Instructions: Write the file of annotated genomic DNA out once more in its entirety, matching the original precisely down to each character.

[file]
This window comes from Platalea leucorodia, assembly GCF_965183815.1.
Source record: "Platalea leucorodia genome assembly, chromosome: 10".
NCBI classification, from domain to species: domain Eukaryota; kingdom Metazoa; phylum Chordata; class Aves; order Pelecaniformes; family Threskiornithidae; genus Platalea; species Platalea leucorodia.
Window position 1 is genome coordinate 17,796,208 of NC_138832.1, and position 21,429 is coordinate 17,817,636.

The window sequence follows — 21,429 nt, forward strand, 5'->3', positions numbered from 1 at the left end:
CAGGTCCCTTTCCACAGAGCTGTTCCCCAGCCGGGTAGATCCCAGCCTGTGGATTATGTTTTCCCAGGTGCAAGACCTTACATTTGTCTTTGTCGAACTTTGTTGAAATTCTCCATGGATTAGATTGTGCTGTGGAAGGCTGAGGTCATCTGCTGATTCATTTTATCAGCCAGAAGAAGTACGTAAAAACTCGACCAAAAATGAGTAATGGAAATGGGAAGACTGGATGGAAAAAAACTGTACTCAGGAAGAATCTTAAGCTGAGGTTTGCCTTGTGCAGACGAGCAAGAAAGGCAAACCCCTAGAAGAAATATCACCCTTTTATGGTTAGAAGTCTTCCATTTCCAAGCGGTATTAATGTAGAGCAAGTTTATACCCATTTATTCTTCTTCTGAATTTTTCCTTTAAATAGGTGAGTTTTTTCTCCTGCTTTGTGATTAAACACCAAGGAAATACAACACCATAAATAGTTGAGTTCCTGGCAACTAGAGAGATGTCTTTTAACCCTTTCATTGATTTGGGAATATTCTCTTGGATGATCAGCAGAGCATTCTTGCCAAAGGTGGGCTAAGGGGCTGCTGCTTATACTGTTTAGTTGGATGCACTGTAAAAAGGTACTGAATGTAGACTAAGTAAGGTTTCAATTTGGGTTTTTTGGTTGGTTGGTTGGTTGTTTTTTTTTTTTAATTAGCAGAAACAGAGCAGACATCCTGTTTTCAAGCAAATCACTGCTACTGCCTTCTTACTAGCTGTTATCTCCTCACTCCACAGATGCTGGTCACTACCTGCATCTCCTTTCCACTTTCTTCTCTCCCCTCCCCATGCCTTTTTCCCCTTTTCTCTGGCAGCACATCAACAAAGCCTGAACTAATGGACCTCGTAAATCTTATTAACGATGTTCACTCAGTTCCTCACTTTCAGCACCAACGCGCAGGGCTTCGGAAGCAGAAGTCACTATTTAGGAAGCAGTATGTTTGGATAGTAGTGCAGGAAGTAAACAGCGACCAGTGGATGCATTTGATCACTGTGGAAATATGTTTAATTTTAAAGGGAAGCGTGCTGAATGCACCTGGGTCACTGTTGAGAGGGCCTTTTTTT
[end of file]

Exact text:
This window comes from Platalea leucorodia, assembly GCF_965183815.1.
Source record: "Platalea leucorodia genome assembly, chromosome: 10".
NCBI classification, from domain to species: domain Eukaryota; kingdom Metazoa; phylum Chordata; class Aves; order Pelecaniformes; family Threskiornithidae; genus Platalea; species Platalea leucorodia.
Window position 1 is genome coordinate 17,796,208 of NC_138832.1, and position 21,429 is coordinate 17,817,636.

The window sequence follows — 21,429 nt, forward strand, 5'->3', positions numbered from 1 at the left end:
CAGGTCCCTTTCCACAGAGCTGTTCCCCAGCCGGGTAGATCCCAGCCTGTGGATTATGTTTTCCCAGGTGCAAGACCTTACATTTGTCTTTGTCGAACTTTGTTGAAATTCTCCATGGATTAGATTGTGCTGTGGAAGGCTGAGGTCATCTGCTGATTCATTTTATCAGCCAGAAGAAGTACGTAAAAACTCGACCAAAAATGAGTAATGGAAATGGGAAGACTGGATGGAAAAAAACTGTACTCAGGAAGAATCTTAAGCTGAGGTTTGCCTTGTGCAGACGAGCAAGAAAGGCAAACCCCTAGAAGAAATATCACCCTTTTATGGTTAGAAGTCTTCCATTTCCAAGCGGTATTAATGTAGAGCAAGTTTATACCCATTTATTCTTCTTCTGAATTTTTCCTTTAAATAGGTGAGTTTTTTCTCCTGCTTTGTGATTAAACACCAAGGAAATACAACACCATAAATAGTTGAGTTCCTGGCAACTAGAGAGATGTCTTTTAACCCTTTCATTGATTTGGGAATATTCTCTTGGATGATCAGCAGAGCATTCTTGCCAAAGGTGGGCTAAGGGGCTGCTGCTTATACTGTTTAGTTGGATGCACTGTAAAAAGGTACTGAATGTAGACTAAGTAAGGTTTCAATTTGGGTTTTTTGGTTGGTTGGTTGGTTGTTTTTTTTTTTTAATTAGCAGAAACAGAGCAGACATCCTGTTTTCAAGCAAATCACTGCTACTGCCTTCTTACTAGCTGTTATCTCCTCACTCCACAGATGCTGGTCACTACCTGCATCTCCTTTCCACTTTCTTCTCTCCCCTCCCCATGCCTTTTTCCCCTTTTCTCTGGCAGCACATCAACAAAGCCTGAACTAATGGACCTCGTAAATCTTATTAACGATGTTCACTCAGTTCCTCACTTTCAGCACCAACGCGCAGGGCTTCGGAAGCAGAAGTCACTATTTAGGAAGCAGTATGTTTGGATAGTAGTGCAGGAAGTAAACAGCGACCAGTGGATGCATTTGATCACTGTGGAAATATGTTTAATTTTAAAGGGAAGCGTGCTGAATGCACCTGGGTCACTGTTGAGAGGGCCTTTTTTT